In the 8/12 Chronicle of Higher Education, Jane Halonen and Dana Dunn offer senior faculty advice to help new hires adjust to new positions, institutions, locations, and cultures. Much of the advice is great; I’m not broadly attacking their piece (certainly I’m not thrilled with all of it–if you’ve heard my rant about pieces that ignore teaching-focused jobs, you can guess the rest), but I saw the link posted and responded to by adjunct faculty, and I share their irritation that it ignores them.
So I decided to produce an analogous piece for tenured/tenure-track faculty to help new NTT hires adjust to their new positions too. You probably have more new contingent colleagues than new tenure-track colleagues anyway. Not all of this is new, but for some of you it will be newer than others.
I’m not going for perfect parallelism, but in some cases I’ll quote them so you can see why I’m saying something.
Respect the background, skills, and qualifications of your new hires.
Today’s new … hires are likely to arrive much better prepared, since the tight tenure-track market means they aren’t necessarily new to the profession. They may have had supervised teaching opportunities in graduate school and worked … as contingent instructors. Many… have an ambitious scholarly agenda and multiple publications….
Many new contingent colleagues have more teaching experience than you, and you should respect them for that. Ideally, you should create opportunities for their strengths to benefit the department, especially them, but at least recognize their professionalism. Furthermore, many are just as ambitious scholars as you, and can be plenty productive if you don’t deny them resources because you assume they don’t want/need them.
…the watchful eye of a department chair is different from that of a graduate adviser. There is no guarantee that their new supervisor will alert them to common pitfalls (e.g., that doing a course overload for extra income may mean they get little else done that semester) or closely track their research progress so that their tenure prospects remain favorable.
If you’re a supervisor, supervise. That means more than making renewal decisions based on flawed (at best) student evaluation instruments. Make sure they know how to access resources. Make sure they know what the rules and standards are, and if somebody is struggling, help them.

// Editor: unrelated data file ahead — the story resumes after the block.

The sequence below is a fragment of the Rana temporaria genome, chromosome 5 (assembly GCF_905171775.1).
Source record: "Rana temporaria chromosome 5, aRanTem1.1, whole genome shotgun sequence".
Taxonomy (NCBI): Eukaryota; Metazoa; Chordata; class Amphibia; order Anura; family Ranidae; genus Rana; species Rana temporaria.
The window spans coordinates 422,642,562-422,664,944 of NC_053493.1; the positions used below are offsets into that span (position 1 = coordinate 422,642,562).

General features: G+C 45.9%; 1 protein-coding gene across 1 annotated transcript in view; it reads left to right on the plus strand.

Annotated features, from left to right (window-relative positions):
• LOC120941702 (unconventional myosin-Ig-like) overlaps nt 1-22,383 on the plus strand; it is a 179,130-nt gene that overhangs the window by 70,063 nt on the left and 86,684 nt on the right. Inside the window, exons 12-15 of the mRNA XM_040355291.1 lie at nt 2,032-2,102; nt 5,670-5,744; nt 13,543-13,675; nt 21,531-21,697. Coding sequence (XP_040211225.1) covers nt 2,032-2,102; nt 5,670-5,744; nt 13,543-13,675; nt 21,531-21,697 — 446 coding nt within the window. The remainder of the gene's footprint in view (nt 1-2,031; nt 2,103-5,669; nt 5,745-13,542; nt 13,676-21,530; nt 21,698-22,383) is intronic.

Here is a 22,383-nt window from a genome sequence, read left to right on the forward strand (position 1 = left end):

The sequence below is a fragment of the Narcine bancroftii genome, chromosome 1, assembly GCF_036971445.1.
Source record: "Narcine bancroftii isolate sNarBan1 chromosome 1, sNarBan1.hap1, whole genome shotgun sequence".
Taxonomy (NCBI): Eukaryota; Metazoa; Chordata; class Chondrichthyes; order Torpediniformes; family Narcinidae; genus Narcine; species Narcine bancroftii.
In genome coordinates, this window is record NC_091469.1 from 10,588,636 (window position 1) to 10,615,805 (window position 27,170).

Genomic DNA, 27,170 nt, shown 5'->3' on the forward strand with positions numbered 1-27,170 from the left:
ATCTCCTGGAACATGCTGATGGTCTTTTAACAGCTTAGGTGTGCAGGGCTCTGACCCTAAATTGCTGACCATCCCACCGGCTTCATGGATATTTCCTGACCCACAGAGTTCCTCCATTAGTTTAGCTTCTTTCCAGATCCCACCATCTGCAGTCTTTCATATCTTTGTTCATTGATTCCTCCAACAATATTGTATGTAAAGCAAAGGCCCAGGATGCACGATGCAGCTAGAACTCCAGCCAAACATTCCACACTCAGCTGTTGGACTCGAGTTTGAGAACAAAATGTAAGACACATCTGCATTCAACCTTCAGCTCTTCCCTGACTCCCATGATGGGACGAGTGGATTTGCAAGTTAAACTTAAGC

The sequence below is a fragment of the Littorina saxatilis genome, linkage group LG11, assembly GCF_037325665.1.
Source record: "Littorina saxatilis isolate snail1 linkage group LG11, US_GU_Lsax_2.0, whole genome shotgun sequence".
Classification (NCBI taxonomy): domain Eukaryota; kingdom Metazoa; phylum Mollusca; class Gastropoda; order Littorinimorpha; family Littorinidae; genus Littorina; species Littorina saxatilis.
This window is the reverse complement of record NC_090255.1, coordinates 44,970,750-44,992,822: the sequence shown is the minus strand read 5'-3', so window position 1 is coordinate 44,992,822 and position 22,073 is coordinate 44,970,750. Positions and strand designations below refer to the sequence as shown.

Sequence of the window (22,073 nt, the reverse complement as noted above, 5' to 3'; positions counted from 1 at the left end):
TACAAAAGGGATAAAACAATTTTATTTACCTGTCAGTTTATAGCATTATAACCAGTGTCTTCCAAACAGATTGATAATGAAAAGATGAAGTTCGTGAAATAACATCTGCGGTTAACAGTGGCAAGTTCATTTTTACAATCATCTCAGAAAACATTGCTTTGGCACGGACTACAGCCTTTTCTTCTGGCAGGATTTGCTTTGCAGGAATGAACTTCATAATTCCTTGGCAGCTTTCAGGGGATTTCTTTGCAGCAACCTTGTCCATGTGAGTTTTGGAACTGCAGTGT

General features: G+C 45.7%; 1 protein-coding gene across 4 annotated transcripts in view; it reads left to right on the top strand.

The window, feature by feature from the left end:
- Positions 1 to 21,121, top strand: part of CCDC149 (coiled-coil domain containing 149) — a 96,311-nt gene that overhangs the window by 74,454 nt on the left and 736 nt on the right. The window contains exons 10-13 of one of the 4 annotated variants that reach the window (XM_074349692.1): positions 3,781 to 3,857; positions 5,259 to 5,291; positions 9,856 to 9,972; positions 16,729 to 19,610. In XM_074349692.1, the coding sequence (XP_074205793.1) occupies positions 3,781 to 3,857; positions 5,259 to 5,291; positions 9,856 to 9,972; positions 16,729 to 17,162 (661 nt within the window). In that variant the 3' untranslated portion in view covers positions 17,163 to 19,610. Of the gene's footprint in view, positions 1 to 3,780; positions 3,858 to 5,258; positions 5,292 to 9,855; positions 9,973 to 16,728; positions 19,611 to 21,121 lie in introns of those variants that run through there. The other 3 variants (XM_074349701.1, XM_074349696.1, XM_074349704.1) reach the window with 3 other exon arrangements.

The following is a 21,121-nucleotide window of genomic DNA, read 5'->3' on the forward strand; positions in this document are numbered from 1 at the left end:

Also, protect them as much as you can from, for example, losing a few thousand dollars and maybe access to health insurance because that “course overload for extra income” probably was supposed to be the adjunct’s course.
Help them adjust to the complexities of a new setting by treating them like people who belong.
Even with the preview of academic life [I’m going to ignore how patronizing that is. Oops, apparently I’m not.] that adjunct appointments provide, new full-time faculty members may be surprised by the complexity of their new department’s culture and traditions, the characteristics of the specific student population, and the challenge of finding a reasonable work/life balance.
If they’re invited to participate fully in the department, and credited for it, and recognized as human beings, the rest of this is less of a problem. Treat them the same as anyone else.
Recognize that NTT faculty often have research agendas, and you should help them pursue those.
My colleague Katie Feyh and I have done workshops at the last two Rhetoric Society of America conferences on sustaining research agendas in contingent positions. While some of you may believe resources are tight enough that you’re leery of distributing them even further (Right answer: fight for more resources. Wrong answer: treat colleagues like they don’t exist), some supports cost nothing. For example, if your IRB has a policy against adjunct faculty applying as PIs, offer to sponsor applications. Better, try to get that policy changed.
Provide opportunities (and compensation) for service for NTT faculty who want it.
Your NTT faculty might want to participate in curricular conversations, or assessment projects, or deciding departmental awards, or…. Why anyone would ban them from doing this is beyond me; on the flipside, it cannot become a de facto expectation, and you can’t expect or demand it without compensating them.
An increasing number of colleagues are opting out of tenure-track positions, sometimes because of what Halonen and Dunn rightly call vicious politics. Don’t judge.
A growing cadre of faculty are choosing not to enter (or to leave) the tenure-track for lots of reasons. Don’t assume that colleagues aren’t on tenure lines because they couldn’t be; more than you think just don’t want to be. And that’s a choice you should respect.
Halonen and Dunn close with a list of specific advice I won’t try to parallel, but one item is just as applicable to new NTT hires as it is to new TT hires:
Show them the town. Get brochures… to help introduce a new faculty member to life beyond the campus. Share tips on the best festivals, brunch spots, barbers, dry cleaners, day-care centers, and so forth, so that the new person isn’t starting from scratch in every practical decision that attends moving to a new place.
Don’t assume NTT faculty couldn’t get better jobs somewhere else, or retired from “real jobs” and are now teaching because it’s something to do, or the other stereotypes we all too often have about NTT faculty. They’re people, and if humaneness matters, it matters for everybody.
[UPDATED: One other point: don’t invite your NTT colleague to collaborate on something with you, and then take the credit for it “because they don’t need it.” Yes, this happens, and you’re a monster if you do it.]
Their last two sentences are exactly right. Since Halonen and Dunn didn’t explicitly apply them to NTT hires, I will.
[T]he level of care extended to its members reflects the character of a department. Ensuring that newcomers have a humane workplace means you do, too.